Crew numbers down 'a little bit,' but no big concern

John
John Browne
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Regatta committee president says Discovery Day races will provide a clearer view of situation

The number of crews training for the Royal St. John's Regatta is down slightly, but nothing to be too concerned about at this point, according to Regatta committee president Gary Squires.

"I'm not sure of the exact numbers offhand, but I know they're down a little bit,' said Squires, who didn't have any specific information on the number of teams on the pond, but estimated registration is down about 10 per cent.

Gary Squires

The number of crews training for the Royal St. John's Regatta is down slightly, but nothing to be too concerned about at this point, according to Regatta committee president Gary Squires.

"I'm not sure of the exact numbers offhand, but I know they're down a little bit,' said Squires, who didn't have any specific information on the number of teams on the pond, but estimated registration is down about 10 per cent.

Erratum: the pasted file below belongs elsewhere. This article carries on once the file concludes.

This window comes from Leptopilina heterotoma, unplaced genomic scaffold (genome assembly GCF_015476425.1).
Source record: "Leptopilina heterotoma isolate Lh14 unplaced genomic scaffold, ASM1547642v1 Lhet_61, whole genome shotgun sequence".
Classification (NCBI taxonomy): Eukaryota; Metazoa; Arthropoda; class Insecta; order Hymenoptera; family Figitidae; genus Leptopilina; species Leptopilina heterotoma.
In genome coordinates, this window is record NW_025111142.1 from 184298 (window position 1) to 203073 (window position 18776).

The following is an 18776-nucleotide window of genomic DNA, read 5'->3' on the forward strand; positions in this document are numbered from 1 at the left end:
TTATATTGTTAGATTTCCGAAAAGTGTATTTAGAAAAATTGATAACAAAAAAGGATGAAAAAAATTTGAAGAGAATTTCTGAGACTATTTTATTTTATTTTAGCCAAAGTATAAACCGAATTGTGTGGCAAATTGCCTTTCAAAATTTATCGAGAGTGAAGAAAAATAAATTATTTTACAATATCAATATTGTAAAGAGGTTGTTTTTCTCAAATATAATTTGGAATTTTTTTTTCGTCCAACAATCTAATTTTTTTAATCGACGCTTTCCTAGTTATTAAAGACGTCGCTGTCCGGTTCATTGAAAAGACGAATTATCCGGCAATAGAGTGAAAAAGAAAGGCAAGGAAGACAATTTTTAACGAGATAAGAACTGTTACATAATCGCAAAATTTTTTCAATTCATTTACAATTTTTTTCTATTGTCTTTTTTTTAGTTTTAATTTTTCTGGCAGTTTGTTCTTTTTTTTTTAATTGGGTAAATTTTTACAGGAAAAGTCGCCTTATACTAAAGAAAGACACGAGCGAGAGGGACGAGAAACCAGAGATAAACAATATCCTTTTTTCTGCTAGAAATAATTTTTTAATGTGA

The committee president isn't too concerned, but said "any time numbers are down, it's not positive."

However, Squires noted "out-of-town" crews are not registered yet, including those from Portugal Cove/St. Philip's.

Squires said the committee will get a better idea of the "firm" crew numbers Saturday during the Discovery Day races at Quid Vidi Lake.

The Discovery Day regatta usually draws about 70 crews and as of Monday, about 60 were registered for this year's event.

While some feel there have been perhaps too many crews and races for the Royal St. John's Regatta in recent years, Squires said big numbers are not a problem.

The 2007 Regatta is set, as usual, for the first Wednesday in August and Squires said four sets of shells will be used for the first time. They include the brown shells, the white shells and both sets of the newer fibreglass shells.